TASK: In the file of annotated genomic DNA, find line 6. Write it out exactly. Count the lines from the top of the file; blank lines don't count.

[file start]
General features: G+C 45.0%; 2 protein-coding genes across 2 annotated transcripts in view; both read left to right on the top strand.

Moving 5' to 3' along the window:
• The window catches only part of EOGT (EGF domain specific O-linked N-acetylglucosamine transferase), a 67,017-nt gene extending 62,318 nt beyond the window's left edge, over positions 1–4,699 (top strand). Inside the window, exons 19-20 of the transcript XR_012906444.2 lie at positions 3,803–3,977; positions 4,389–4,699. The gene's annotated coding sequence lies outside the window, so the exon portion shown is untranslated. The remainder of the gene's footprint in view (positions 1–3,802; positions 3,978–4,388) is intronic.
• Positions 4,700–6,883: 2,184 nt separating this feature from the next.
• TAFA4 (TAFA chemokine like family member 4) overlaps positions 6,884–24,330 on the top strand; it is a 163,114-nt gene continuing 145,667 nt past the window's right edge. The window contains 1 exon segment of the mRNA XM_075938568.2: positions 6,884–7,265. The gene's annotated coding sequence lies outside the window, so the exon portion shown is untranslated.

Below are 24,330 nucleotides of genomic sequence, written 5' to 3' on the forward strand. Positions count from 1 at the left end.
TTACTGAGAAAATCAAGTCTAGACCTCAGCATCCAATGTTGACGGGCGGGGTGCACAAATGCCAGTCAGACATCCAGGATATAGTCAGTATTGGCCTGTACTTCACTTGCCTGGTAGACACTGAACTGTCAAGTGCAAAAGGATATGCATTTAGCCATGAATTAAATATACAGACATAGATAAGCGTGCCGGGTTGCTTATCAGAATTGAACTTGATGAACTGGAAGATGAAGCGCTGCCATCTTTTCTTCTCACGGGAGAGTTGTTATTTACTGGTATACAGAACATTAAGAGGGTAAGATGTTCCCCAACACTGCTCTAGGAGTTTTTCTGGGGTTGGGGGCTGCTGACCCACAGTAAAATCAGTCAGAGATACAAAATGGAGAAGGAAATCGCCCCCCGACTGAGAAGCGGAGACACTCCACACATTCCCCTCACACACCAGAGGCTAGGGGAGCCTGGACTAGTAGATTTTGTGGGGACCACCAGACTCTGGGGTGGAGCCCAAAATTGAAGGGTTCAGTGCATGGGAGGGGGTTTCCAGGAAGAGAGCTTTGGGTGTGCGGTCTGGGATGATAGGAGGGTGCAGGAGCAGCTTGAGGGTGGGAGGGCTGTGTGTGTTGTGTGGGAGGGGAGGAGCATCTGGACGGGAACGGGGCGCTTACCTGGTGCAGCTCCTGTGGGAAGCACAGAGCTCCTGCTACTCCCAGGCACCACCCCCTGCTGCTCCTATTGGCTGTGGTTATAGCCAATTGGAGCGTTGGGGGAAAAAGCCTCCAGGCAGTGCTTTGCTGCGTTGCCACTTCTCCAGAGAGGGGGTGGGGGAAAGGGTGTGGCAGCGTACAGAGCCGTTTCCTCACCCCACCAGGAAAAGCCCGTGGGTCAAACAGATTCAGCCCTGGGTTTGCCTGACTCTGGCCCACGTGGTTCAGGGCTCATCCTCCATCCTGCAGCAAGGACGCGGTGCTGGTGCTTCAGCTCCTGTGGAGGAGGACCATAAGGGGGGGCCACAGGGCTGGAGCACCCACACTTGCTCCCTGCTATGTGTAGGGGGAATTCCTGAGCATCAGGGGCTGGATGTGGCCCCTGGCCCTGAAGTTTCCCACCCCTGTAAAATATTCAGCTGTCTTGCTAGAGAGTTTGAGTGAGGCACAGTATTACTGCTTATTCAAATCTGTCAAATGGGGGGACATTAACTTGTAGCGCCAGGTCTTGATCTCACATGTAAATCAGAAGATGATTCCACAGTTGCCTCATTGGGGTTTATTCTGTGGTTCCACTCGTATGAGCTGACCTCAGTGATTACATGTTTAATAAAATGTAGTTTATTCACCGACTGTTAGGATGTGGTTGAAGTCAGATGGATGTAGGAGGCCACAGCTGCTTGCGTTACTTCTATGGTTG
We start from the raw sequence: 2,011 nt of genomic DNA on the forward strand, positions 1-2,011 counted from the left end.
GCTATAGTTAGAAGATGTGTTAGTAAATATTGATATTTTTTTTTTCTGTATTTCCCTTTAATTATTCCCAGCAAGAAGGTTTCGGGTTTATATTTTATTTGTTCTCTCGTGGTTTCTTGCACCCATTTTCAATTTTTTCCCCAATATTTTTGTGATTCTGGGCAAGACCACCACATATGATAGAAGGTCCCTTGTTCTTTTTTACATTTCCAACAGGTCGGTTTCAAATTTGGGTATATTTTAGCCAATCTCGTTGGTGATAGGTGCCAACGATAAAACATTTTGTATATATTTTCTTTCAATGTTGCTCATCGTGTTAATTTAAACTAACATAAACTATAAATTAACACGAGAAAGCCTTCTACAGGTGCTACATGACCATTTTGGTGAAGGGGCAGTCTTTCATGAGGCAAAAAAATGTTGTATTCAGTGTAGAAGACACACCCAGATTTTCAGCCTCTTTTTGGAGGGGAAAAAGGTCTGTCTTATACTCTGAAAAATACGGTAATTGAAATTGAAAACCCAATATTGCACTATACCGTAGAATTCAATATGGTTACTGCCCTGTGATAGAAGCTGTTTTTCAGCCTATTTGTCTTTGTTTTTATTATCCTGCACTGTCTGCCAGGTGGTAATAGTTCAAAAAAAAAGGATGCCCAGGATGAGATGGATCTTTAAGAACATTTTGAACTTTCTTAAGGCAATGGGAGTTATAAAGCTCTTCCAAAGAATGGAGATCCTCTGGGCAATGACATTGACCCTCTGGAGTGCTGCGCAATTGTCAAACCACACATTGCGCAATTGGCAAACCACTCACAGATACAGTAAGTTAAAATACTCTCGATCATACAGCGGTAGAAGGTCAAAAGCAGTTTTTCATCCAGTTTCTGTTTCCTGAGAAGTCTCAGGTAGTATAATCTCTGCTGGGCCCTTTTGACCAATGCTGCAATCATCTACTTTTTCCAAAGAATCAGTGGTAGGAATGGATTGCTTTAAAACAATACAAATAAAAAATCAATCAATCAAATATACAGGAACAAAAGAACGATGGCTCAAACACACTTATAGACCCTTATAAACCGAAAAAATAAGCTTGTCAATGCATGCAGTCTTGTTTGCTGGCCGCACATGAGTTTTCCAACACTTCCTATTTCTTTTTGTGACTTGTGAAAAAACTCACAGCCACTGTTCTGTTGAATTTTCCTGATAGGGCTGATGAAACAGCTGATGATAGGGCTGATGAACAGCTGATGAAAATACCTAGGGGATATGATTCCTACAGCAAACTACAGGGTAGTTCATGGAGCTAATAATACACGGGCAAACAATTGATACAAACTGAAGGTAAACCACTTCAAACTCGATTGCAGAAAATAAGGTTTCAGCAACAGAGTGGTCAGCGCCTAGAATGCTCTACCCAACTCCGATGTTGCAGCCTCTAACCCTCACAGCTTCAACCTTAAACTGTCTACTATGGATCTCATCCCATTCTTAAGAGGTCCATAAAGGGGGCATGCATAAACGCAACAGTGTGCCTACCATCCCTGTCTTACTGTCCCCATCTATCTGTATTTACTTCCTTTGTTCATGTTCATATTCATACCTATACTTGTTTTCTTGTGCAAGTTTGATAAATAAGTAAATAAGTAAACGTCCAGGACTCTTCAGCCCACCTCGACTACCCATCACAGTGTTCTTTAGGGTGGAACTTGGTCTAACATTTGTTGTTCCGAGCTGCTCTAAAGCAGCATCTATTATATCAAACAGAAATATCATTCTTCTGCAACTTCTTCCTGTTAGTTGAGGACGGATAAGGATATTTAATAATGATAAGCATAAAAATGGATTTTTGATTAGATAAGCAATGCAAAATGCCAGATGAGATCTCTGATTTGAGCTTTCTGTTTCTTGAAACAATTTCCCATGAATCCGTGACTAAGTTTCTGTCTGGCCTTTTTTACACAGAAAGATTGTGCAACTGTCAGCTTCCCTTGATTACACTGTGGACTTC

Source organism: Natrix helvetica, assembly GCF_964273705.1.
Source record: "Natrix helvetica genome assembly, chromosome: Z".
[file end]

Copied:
Below are 24,330 nucleotides of genomic sequence, written 5' to 3' on the forward strand. Positions count from 1 at the left end.